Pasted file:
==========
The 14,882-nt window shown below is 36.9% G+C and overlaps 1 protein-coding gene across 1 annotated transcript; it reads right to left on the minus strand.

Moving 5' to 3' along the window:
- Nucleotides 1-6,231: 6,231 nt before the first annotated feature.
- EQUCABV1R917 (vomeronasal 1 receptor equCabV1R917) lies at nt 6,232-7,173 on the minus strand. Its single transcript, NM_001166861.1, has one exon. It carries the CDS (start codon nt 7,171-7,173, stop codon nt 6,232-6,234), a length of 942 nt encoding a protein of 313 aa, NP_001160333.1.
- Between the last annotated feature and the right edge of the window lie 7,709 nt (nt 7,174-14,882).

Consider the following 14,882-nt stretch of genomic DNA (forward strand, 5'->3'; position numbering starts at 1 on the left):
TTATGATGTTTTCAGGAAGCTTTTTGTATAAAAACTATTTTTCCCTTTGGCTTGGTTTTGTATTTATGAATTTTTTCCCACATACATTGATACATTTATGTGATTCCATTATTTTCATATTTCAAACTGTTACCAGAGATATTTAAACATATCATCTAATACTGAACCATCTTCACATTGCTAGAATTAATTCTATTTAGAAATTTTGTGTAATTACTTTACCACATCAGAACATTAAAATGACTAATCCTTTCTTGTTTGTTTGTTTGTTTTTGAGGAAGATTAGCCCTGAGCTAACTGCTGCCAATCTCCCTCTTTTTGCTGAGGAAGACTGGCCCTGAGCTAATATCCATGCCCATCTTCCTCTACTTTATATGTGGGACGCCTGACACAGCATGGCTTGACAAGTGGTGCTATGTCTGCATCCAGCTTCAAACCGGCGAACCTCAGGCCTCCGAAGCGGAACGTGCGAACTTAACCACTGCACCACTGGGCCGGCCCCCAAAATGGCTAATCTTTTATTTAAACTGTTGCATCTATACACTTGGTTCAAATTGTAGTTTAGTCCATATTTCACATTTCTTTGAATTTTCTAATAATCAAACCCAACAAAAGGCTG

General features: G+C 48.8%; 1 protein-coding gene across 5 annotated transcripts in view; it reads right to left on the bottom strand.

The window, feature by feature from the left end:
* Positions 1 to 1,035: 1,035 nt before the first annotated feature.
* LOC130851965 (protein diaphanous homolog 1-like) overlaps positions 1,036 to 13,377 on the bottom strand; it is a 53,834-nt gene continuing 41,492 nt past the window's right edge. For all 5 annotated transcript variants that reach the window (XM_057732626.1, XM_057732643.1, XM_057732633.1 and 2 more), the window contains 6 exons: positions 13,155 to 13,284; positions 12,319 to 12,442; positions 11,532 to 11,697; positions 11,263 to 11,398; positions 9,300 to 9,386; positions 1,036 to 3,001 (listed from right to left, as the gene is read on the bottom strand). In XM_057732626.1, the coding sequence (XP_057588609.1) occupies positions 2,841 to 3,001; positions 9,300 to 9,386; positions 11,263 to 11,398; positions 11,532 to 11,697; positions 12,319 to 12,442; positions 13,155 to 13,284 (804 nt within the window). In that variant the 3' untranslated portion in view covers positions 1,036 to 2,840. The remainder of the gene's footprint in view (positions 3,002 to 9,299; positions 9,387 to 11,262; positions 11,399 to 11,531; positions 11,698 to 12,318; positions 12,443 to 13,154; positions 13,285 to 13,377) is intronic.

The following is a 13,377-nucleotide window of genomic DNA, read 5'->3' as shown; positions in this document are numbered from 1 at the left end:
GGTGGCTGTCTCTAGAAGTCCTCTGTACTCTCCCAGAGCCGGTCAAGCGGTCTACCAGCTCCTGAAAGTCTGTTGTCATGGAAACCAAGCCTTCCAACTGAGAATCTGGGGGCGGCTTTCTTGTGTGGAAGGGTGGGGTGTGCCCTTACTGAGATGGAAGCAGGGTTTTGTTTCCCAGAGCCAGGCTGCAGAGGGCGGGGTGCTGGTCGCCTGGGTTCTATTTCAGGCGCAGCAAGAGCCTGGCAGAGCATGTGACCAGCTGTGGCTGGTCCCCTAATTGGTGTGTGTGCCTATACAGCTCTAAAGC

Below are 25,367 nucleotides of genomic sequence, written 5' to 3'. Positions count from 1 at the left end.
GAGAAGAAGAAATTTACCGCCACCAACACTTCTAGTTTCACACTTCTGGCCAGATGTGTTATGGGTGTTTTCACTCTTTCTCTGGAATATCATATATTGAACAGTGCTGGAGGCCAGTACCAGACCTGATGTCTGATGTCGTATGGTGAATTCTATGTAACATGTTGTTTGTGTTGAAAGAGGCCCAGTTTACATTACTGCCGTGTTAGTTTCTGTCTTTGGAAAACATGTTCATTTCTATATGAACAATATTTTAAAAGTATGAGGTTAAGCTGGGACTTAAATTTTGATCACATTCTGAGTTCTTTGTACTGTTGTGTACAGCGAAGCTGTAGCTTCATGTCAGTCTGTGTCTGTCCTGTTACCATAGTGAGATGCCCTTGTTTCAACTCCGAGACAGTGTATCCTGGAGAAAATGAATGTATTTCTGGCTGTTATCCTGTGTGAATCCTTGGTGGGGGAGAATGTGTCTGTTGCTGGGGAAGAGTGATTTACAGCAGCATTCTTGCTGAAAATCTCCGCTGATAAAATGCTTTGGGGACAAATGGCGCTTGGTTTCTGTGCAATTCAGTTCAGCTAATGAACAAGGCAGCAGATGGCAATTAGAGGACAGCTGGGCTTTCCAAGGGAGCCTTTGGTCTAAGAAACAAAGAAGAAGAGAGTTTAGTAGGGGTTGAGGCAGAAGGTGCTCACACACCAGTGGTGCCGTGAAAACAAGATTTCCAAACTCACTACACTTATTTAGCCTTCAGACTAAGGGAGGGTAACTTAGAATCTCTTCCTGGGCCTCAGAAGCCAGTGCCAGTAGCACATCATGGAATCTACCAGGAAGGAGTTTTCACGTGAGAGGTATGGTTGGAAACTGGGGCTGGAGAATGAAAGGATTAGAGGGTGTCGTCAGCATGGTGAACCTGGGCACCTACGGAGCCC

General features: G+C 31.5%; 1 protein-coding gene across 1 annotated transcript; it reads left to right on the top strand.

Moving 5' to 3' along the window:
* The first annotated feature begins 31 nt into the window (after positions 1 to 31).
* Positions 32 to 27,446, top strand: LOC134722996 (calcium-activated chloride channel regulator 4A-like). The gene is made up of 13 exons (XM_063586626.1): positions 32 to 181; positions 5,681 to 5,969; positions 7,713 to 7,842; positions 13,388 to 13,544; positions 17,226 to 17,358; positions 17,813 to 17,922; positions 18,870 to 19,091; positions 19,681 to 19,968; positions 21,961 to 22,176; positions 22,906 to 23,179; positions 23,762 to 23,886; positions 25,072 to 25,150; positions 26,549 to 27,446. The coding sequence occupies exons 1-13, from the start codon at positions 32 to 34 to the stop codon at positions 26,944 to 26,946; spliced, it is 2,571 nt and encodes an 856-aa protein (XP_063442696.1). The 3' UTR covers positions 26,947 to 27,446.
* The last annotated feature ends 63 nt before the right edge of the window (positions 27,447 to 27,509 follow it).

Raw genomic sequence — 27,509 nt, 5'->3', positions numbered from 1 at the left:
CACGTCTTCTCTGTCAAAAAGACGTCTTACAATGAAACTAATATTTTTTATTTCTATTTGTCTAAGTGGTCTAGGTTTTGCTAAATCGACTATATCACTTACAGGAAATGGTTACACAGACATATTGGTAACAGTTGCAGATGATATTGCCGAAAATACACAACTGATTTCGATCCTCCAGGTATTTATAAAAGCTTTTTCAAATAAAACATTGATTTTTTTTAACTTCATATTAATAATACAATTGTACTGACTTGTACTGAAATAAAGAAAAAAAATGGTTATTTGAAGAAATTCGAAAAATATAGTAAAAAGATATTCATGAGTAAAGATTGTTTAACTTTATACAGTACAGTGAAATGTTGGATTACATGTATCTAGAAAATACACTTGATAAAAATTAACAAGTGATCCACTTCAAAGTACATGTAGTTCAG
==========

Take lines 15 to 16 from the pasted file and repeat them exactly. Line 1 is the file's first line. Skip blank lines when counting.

GAGAAGAAGAAATTTACCGCCACCAACACTTCTAGTTTCACACTTCTGGCCAGATGTGTTATGGGTGTTTTCACTCTTTCTCTGGAATATCATATATTGAACAGTGCTGGAGGCCAGTACCAGACCTGATGTCTGATGTCGTATGGTGAATTCTATGTAACATGTTGTTTGTGTTGAAAGAGGCCCAGTTTACATTACTGCCGTGTTAGTTTCTGTCTTTGGAAAACATGTTCATTTCTATATGAACAATATTTTAAAAGTATGAGGTTAAGCTGGGACTTAAATTTTGATCACATTCTGAGTTCTTTGTACTGTTGTGTACAGCGAAGCTGTAGCTTCATGTCAGTCTGTGTCTGTCCTGTTACCATAGTGAGATGCCCTTGTTTCAACTCCGAGACAGTGTATCCTGGAGAAAATGAATGTATTTCTGGCTGTTATCCTGTGTGAATCCTTGGTGGGGGAGAATGTGTCTGTTGCTGGGGAAGAGTGATTTACAGCAGCATTCTTGCTGAAAATCTCCGCTGATAAAATGCTTTGGGGACAAATGGCGCTTGGTTTCTGTGCAATTCAGTTCAGCTAATGAACAAGGCAGCAGATGGCAATTAGAGGACAGCTGGGCTTTCCAAGGGAGCCTTTGGTCTAAGAAACAAAGAAGAAGAGAGTTTAGTAGGGGTTGAGGCAGAAGGTGCTCACACACCAGTGGTGCCGTGAAAACAAGATTTCCAAACTCACTACACTTATTTAGCCTTCAGACTAAGGGAGGGTAACTTAGAATCTCTTCCTGGGCCTCAGAAGCCAGTGCCAGTAGCACATCATGGAATCTACCAGGAAGGAGTTTTCACGTGAGAGGTATGGTTGGAAACTGGGGCTGGAGAATGAAAGGATTAGAGGGTGTCGTCAGCATGGTGAACCTGGGCACCTACGGAGCCC

General features: G+C 31.5%; 1 protein-coding gene across 1 annotated transcript; it reads left to right on the top strand.